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Alcohol Clin Exp Res. 1993 Dec;17(6):1325-36.

Effects of prenatal ethanol exposure on later sensitivity to the low-dose stimulant actions of ethanol in mouse offspring: possible role of catecholamines.

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Ralph H. Johnson Veterans Administration Medical Center, Charleston, South Carolina.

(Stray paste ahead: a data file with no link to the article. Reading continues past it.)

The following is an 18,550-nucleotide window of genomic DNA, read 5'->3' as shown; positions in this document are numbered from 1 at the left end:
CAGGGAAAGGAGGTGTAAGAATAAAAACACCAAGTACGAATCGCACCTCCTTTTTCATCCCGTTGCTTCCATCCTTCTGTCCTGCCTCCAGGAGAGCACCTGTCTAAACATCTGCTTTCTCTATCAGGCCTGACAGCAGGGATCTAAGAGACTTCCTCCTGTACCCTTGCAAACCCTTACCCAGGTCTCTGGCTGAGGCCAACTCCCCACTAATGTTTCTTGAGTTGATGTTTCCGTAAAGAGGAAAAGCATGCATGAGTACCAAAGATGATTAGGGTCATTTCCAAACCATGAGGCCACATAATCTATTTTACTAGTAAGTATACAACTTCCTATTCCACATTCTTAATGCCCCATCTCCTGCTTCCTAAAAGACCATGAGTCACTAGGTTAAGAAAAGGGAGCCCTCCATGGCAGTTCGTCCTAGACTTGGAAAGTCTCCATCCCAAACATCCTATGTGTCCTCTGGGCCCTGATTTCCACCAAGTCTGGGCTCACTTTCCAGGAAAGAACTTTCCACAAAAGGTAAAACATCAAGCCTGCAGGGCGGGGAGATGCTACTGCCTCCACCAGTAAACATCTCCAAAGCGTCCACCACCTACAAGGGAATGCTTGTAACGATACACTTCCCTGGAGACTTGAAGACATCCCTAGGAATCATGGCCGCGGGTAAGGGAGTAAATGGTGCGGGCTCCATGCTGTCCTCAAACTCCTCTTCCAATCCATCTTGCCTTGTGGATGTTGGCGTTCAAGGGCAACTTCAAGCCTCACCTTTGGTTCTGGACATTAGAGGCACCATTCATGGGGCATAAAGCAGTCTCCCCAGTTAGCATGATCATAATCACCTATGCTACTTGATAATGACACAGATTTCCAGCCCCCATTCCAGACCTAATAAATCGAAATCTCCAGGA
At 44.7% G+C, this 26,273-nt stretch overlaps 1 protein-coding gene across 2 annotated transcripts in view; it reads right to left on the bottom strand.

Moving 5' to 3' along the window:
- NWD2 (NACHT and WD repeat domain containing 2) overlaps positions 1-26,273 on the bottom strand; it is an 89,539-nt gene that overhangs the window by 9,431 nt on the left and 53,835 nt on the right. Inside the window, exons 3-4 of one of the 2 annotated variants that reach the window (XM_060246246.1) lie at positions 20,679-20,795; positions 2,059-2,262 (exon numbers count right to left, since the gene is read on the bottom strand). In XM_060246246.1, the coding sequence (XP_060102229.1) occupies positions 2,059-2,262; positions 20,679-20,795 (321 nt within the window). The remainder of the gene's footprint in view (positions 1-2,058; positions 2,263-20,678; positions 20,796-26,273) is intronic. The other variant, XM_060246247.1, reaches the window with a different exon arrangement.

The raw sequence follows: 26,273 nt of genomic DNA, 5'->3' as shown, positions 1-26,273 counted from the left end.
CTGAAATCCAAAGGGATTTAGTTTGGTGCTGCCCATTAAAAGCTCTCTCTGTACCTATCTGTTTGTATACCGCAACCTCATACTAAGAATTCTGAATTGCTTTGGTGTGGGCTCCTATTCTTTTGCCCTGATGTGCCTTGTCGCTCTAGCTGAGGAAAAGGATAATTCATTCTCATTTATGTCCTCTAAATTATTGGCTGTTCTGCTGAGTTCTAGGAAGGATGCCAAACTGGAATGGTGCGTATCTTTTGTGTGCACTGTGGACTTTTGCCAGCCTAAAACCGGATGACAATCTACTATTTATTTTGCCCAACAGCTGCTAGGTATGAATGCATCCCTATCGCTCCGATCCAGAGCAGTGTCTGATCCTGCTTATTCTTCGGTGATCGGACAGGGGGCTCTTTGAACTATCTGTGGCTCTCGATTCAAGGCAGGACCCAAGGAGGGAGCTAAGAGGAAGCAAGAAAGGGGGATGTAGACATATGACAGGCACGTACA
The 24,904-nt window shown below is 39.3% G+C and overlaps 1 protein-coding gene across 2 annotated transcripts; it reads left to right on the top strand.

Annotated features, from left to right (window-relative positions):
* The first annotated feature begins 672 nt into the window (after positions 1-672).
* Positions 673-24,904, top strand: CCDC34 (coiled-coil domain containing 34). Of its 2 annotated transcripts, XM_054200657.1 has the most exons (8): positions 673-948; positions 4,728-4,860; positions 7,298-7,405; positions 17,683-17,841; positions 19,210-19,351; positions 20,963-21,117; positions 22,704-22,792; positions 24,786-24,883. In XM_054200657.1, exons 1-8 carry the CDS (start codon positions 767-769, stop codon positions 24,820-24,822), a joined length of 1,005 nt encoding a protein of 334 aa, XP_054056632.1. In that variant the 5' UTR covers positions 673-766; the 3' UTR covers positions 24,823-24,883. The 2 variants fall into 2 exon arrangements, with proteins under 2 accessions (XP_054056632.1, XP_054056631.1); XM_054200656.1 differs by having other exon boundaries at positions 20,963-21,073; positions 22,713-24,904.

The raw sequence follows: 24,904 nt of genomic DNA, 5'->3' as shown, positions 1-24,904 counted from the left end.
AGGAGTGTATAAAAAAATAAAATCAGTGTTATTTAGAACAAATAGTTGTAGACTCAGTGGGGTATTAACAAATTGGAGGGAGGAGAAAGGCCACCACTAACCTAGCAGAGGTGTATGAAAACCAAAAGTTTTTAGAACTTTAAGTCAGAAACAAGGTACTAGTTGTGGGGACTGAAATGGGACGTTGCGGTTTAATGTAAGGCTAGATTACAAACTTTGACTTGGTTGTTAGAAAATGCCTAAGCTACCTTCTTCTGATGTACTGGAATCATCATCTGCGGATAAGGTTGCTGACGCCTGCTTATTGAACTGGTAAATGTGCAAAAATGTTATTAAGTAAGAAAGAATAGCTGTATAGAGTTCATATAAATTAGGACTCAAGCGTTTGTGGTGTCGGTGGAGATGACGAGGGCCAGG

The purpose of this study was to examine whether prenatal ethanol (EtOH) exposure alters later sensitivity to the low-dose stimulant effects of EtOH. Because the locomotor stimulant effects of EtOH are thought to be mediated, at least in part, by activation of brain monoamine systems, and because prenatal EtOH exposure has been shown to alter brain monoamine activity, it was hypothesized that prenatal EtOH exposure may alter sensitivity to the stimulant actions of EtOH. To test this hypothesis, sensitivity to the locomotor stimulant effects of various challenge doses of EtOH was examined in male and female offspring from prenatal alcohol (A), pair-fed (PF), and lab chow (LC) groups at different ages. In addition, to address the hypothesis further, sensitivity to the catecholamine synthesis inhibitor alpha-methyl-p-tyrosine (AMPT) was examined in these offspring, as well. Results indicated that male offspring prenatally exposed to EtOH exhibited reduced baseline activity and a blunted stimulant response to all challenge doses of EtOH (0.75-1.5 g/kg) in comparison with control offspring at 30 days of age, but these effects appeared to "normalize" at 70 days of age. Female EtOH-exposed offspring also exhibited a reduced baseline level of activity relative to control offspring, as well as a blunted stimulant response to the lowest challenge dose of EtOH (0.75 g/kg) at 30 days of age, and these effects persisted into adulthood. The stimulant response to higher doses of EtOH did not significantly differ among prenatal treatment groups in young or adult female offspring. However, because baseline activity was significantly lower in female EtOH-exposed offspring than control offspring, the stimulant response to these doses of EtOH (1.125 and 1.5 g/kg) was relatively greater than that for PF and LC offspring. Importantly, none of the differences in performance among the prenatal treatment groups could be attributed to an alteration in EtOH pharmacokinetics, because blood EtOH levels measured immediately following the 10-min test session were similar for all prenatal treatment groups across all of the EtOH test doses. Further, a similar response profile as that observed following EtOH challenge at 70 days of age was obtained following phenobarbital challenge (10-40 mg/kg). Finally, whereas AMPT (50-400 mg/kg) dose-dependently antagonized the stimulant effects of EtOH in all prenatal treatment groups, this effect of AMPT was significantly greater in mice prenatally exposed to EtOH in comparison with control offspring.(ABSTRACT TRUNCATED AT 400 WORDS).

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